Forget global warming. What's going to bring about the demise of civilization as we know it is the twisted attitude toward sex and sexuality, especially in the United States. (I'm exaggerating of course, but stay with me—there's a method to my madness.)
One of the things that really bugs me is the fashion trend that has slogans emblazoned on T-shirts and shorts, with phrases like "hottie" and "I like boys with big toys."
Yes, maybe I'm an old feminist crank, but has anybody stopped and thought this through? I can see titillating T-shirts for older girls and college women, but for pre-teens? I've even seen them being sold to girls of elementary school age.
I don't know about you, but when I was in elementary school, I didn't know about "boys' toys." My friends Jeff and Stevie and I were too busy playing spaceship with an old refrigerator box, or having a funeral for my turtle. Jeff and the other boys were my buddies and I never thought about them in "that way." I guess times were really that much more innocent—children were allowed to just be children.
Along with the T-shirts, there are also slogans on shorts, words placed right on the buttocks, which is actually kind of funny/sad, especially when the young lady has a little too much "avoirdupois" in the rump.
Reminds me of the Aldous Huxley novel Ape and Essence, set in an "Utopian" future where the one character—a sweet young thing—minxes around teasing the men, with pants that say "yes" on one butt cheek and "no" on the other.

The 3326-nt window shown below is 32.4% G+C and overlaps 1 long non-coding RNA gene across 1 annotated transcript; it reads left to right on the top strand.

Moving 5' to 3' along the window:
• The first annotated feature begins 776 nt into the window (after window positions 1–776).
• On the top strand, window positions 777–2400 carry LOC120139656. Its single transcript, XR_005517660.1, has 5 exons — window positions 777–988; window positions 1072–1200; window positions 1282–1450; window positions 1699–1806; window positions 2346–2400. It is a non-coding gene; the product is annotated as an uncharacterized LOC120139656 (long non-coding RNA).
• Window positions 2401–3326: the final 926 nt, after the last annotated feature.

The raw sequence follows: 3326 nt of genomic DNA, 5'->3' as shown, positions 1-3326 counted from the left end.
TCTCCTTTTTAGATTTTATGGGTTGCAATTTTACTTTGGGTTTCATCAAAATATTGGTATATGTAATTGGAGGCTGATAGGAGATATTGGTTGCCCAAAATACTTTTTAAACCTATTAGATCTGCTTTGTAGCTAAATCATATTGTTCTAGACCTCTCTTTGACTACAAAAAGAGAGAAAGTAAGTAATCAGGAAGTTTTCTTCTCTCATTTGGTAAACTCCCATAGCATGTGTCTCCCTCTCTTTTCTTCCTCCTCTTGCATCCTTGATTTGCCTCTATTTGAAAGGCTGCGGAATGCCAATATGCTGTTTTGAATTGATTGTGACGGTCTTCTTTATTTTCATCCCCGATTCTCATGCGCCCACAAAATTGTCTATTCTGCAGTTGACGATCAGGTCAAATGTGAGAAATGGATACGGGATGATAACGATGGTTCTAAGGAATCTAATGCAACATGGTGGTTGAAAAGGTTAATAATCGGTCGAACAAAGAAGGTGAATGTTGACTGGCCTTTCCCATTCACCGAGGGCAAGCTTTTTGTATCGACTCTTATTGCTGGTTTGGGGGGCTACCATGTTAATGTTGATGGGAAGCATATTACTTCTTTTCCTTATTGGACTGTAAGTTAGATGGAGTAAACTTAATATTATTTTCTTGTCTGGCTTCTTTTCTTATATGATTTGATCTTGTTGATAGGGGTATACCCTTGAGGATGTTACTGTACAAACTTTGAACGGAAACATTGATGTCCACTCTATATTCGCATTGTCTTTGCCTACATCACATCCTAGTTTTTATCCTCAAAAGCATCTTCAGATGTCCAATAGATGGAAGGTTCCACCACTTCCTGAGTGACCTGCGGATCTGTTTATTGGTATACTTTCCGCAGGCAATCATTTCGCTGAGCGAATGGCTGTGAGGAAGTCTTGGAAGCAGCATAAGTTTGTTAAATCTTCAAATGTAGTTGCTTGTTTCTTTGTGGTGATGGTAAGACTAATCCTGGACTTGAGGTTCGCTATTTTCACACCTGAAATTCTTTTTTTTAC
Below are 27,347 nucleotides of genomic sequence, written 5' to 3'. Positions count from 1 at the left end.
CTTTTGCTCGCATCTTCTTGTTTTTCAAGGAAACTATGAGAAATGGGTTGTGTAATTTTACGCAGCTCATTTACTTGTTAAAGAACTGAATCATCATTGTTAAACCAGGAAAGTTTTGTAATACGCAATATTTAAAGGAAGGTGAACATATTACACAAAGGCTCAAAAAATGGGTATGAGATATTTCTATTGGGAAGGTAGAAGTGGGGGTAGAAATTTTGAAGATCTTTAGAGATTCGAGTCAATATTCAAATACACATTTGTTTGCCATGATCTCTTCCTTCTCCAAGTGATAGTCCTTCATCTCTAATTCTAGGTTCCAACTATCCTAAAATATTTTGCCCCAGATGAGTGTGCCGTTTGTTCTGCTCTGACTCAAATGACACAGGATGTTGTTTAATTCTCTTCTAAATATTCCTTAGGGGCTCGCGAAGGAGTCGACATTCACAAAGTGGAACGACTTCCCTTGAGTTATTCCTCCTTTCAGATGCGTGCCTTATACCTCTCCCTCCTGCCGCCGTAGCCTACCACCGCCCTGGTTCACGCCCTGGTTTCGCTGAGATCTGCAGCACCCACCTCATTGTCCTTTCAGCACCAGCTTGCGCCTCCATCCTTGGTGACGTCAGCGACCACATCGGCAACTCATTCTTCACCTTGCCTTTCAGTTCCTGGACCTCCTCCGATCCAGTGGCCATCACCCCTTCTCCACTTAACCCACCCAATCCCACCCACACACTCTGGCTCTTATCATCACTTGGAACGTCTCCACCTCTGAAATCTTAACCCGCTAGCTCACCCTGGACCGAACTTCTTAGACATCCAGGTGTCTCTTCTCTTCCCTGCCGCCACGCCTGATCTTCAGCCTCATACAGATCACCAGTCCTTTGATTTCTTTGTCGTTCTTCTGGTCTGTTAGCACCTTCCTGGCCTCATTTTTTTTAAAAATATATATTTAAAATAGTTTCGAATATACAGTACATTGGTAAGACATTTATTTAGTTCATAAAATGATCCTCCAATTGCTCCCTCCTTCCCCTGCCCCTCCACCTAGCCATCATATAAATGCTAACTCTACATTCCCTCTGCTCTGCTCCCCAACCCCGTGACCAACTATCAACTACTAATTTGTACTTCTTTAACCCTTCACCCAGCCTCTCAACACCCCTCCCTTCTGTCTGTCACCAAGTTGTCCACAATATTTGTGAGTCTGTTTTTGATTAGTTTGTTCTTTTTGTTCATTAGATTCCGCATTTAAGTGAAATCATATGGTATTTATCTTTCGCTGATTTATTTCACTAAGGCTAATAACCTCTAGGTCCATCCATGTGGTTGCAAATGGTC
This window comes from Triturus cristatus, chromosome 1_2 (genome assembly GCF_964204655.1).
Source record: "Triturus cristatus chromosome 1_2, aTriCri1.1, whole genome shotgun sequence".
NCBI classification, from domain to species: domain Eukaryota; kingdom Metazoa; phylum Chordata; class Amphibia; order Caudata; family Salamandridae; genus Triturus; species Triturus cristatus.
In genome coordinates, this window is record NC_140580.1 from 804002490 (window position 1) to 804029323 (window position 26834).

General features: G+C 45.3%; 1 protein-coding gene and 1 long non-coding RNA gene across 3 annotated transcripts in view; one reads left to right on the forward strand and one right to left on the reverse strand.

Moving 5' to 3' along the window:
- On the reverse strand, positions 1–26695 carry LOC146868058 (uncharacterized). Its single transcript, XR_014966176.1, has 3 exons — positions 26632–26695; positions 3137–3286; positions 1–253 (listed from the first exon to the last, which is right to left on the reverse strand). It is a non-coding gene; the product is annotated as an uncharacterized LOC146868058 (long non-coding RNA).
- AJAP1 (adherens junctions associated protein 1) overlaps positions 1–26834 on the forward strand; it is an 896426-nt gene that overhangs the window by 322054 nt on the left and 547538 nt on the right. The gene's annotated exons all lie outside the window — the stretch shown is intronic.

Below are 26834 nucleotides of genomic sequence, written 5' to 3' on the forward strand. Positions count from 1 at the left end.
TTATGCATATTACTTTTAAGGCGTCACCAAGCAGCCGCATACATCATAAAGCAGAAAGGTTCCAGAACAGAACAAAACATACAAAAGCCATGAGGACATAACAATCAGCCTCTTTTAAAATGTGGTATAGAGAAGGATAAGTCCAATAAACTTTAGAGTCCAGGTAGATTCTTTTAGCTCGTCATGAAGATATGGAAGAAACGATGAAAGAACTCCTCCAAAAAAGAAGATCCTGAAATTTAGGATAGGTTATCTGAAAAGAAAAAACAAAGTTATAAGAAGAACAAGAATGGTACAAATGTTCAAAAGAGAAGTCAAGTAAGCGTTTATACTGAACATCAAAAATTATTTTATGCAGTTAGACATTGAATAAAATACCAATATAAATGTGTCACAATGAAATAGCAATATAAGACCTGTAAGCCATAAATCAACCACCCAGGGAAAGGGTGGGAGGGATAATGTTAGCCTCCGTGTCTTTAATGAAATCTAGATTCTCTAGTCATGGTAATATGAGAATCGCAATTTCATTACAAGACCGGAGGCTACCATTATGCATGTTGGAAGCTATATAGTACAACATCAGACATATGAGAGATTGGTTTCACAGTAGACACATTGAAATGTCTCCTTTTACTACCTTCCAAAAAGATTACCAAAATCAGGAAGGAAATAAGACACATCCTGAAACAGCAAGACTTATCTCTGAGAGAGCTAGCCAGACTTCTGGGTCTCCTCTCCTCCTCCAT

I was thinking about this fashion and marketing trend of sexy slogans on clothes as I was writing Chapter 11 of my book, Houses: A Contemporary Guide.
Not to sound totally old and "square," but I was also musing sadly on the teenage phenomenon of "friends with benefits." As far as I can tell, this is when girls and guys hang out together—not really dating or having a relationship—but the girls are supposed to give the guys the added "fringe benefit" of sex.
It was interesting to consider all this stuff at the same time I was writing the chapter on the Eighth House—a kind of synchronicity, where the material almost presented itself and jump-started the writing process.
How did this get started? Well, what actually happened was a not-too-bright neighbor knocked on my door and yelled at me for "hogging the laundry room." She was really mad! I pointed out to her that it wasn't my laundry and as she stomped away, I noticed she had shorts on that read "Can't touch this" on the rear end. With her New Joisey accent and attitude as well as various piercings, she was a caricature—and a silly one at that.
But sometimes the Universe sends you a gift. My writing process had been blocked and I wondered how I would open the chapter with all this difficult subject matter on sexuality? And voila, the answer was spelled out on my neighbor's tushie.
The chapter I was struggling with was about the Eighth House, the section of the natal astrological chart that resonates with the darker mysteries of life, death, communal property, and sex and sexuality.
As with all the chapters, I found current events and life experiences informing the writing process, and wove many of these things into the text, hoping that they would contribute to the healing message I was trying to impart. Houses: A Contemporary Guide ended up being much more than an astrology book because of this.